Loretta Durkin is no stranger to frustration. As a child, she decided that she would devote her life to acting, but the spotlight never shone on her. She has been waiting to be discovered all her life. The best joke of the third season of Only Murders in the Building is how they have Meryl Streep herself playing an actress who, no matter how hard she tries, has not been able to succeed in her job. Her character is another lonely loser who joins the trio of protagonists of this series that has just premiered its new season on Hulu (with two episodes, which will be followed by a new one every week). Loretta, in her maturity, has reached that point. The director of a Broadway play listens to her and sees it clearly: where had she been all this time?
The second season of Only Murders in the Building ended with a murder… outside the building. Right on the day of the premiere of the play with which Oliver (an outstanding Martin Short) returns to Broadway, the star dies as soon as he sets foot on the stage, paving the way for the next part of the story. The first episodes of the new installment alternate between the present and the past to show the development of the play, where the new characters come from and how the ones we already know got to where they are now. The viewer witnesses the incorporation of the two main guest stars: Meryl Streep, who plays one of the actresses in Oliver’s play, and Paul Rudd (the murdered one), who portrays a movie star who had his glory days in the 1990s and now wants to succeed on the stage. His arrogance makes him the perfect victim: anyone around him could have wanted him dead.
The series, starring Martin Short, Steve Martin and Selena Gomez, makes a strong comeback, albeit tracing a slow, progressive decline since its terrific first season. It continues to offer quality entertainment, with good dialogues and scenes of physical humor in a first-rate production. By now, everyone knows what to expect. The viewers are committed and supportive, which allows the creators to sometimes slow down or present a case full of false leads that force the amateur investigators to go in circles until the key that untangles everything appears. Plot holes are also easily forgivable — a Hollywood star is murdered, and the police hardly intervene in the investigation? — because, deep down, it does not really matter; it is but a mere Macguffin that allows the viewer to spend some time in the halls of the Arconia with the leads and the supporting cast, that bunch of lovable weirdos.
Beyond the mystery, which unfolds at a slower pace than on previous occasions, this season focuses on the personal and emotional development of the three protagonists. It gets a little more dramatic, more serious. Charles (Steve Martin), that actor who clings to the television character that made him famous, is now in a romantic relationship that has him pretty stressed out. Oliver (Short) will have to rework his play after the death of the protagonist in an attempt to salvage what was supposed to be his great return to the stage. And Mabel (Gomez) will be more alone than ever in the investigation, while she ponders what she wants to do with her life, what kind of person she is and what she wants to be. The fact that each one is focused on their own business means that the trio has fewer sequences together, but when they do, their chemistry still works perfectly.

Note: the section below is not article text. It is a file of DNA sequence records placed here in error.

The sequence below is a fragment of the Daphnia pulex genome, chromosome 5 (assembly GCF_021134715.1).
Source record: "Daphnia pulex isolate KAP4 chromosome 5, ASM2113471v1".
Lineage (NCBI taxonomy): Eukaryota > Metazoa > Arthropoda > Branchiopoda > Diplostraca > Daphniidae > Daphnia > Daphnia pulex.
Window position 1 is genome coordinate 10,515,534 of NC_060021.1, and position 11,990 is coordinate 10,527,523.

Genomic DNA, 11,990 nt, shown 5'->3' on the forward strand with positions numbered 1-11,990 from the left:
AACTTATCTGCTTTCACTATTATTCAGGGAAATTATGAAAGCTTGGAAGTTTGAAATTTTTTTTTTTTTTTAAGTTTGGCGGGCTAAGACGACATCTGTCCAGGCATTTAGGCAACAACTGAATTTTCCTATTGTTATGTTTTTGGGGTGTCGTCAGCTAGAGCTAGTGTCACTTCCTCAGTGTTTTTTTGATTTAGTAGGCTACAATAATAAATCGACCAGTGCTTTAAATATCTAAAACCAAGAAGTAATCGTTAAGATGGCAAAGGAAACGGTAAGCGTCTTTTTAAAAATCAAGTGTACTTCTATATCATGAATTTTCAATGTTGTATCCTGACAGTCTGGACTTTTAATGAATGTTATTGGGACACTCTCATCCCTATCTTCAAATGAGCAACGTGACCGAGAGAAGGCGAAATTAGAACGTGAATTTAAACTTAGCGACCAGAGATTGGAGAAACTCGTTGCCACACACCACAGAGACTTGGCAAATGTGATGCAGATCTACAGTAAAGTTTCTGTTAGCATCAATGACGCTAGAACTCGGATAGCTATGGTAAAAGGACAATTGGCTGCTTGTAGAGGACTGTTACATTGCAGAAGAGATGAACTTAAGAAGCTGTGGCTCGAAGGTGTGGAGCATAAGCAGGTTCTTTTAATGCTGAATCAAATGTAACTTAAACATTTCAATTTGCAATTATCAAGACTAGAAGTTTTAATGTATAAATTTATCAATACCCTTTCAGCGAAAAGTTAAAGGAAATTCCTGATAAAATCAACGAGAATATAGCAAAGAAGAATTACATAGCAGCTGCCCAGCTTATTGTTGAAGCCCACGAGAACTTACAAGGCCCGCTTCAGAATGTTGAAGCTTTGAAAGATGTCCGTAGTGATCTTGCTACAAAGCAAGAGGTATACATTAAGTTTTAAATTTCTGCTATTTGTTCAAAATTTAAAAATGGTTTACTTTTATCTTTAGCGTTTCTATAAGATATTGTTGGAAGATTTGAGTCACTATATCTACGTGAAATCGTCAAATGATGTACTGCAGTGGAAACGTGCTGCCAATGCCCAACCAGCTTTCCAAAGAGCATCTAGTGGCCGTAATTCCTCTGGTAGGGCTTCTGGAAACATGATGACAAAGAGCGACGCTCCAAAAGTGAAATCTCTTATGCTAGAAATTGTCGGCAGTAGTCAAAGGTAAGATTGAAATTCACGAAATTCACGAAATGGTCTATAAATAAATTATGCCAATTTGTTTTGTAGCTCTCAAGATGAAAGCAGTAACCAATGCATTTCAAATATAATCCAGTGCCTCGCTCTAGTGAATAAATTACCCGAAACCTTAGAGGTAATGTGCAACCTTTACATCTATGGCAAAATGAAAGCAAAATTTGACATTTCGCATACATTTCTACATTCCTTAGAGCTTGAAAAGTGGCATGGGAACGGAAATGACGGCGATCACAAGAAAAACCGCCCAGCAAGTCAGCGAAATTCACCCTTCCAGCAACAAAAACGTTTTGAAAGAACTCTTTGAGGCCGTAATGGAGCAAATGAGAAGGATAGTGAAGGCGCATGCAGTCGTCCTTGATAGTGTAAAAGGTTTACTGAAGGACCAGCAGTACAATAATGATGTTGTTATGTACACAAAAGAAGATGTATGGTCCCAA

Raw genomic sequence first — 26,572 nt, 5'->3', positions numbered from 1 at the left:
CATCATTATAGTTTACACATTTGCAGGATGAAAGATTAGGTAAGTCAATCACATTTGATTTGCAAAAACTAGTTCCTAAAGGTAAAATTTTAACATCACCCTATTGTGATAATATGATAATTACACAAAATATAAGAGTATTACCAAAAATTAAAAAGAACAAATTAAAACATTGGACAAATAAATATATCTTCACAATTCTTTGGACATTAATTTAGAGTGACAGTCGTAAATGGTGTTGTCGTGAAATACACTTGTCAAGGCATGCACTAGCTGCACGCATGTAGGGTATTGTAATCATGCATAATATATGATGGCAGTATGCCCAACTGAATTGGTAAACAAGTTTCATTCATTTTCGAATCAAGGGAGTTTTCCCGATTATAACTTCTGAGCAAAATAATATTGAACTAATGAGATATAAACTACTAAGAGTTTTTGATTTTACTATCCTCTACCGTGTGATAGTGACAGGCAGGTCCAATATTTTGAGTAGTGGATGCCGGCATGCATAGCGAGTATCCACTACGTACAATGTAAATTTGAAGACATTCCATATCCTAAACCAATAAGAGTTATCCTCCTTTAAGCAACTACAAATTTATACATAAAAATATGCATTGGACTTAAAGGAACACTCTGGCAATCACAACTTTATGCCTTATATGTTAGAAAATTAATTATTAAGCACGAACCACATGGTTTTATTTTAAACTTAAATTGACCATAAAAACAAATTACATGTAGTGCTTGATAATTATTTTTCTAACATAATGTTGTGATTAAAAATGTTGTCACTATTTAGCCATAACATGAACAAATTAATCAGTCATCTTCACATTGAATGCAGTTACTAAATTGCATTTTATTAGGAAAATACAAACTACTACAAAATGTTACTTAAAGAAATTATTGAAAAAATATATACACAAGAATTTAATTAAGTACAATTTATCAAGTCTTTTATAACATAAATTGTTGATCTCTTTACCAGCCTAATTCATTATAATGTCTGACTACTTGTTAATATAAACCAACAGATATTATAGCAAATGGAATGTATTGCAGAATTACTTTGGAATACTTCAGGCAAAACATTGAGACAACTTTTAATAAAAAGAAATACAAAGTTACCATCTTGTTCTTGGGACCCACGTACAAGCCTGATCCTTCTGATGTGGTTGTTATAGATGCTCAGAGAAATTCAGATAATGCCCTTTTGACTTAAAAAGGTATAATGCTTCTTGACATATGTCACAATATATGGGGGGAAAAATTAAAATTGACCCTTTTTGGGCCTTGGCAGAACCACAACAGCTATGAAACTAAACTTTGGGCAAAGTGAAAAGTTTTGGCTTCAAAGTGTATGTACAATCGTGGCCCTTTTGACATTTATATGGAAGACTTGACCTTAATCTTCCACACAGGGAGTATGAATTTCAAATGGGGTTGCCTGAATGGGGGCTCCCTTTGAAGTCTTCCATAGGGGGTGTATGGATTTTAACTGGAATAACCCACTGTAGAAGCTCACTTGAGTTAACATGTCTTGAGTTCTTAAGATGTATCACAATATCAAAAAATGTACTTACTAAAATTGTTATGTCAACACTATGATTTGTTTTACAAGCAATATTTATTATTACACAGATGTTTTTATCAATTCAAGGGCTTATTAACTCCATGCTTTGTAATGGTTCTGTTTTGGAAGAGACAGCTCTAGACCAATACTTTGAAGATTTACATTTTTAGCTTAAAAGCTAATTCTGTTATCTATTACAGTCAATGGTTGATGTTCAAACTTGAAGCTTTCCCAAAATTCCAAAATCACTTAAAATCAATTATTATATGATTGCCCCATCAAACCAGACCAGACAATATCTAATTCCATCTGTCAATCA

From the beginning, Only Murders in the Building was able to poke fun at itself and not take itself too seriously, an unmistakable trait of intelligence (both in series and in people). The meta-references and nods to the viewer are still present in the new episodes, even if they are less relevant than in the second season. Another of the driving forces of the previous seasons, the passion of the protagonists for true-crime podcasts and the amateur production that brought them together and which served to parody the contemporary obsession with these kinds of contents, is also less present now. After all, the series is already well-established, and we know the characters well enough, so we do not need any more reasons to remain invested. Plus, who needs extra elements when they have Meryl Streep in the cast?
If the series is already at a high standard on its own, Streep raises it even higher, offering some hilarious moments as well as some emotionally-laden scenes. Now, would this season be equally interesting were she not in it? The question remains in the air. On the other hand, don’t miss the sidesplitting musical scenes that Oliver incorporates into his play when, in his attempt to leave the initial incident behind, he decides to transform it into a musical with such an absurd plot that it is impossible to explain with a straight face.
The formula might be wearing thin due to some repetition, but the pleasure one derives from going back to the places, the characters and the forms of Only Murders in the Building still makes it worthwhile. Hopefully there will be more deaths and more investigations at the Arconia, as unlikely as they are.
Sign up for our weekly newsletter to get more English-language news coverage from EL PAÍS USA Edition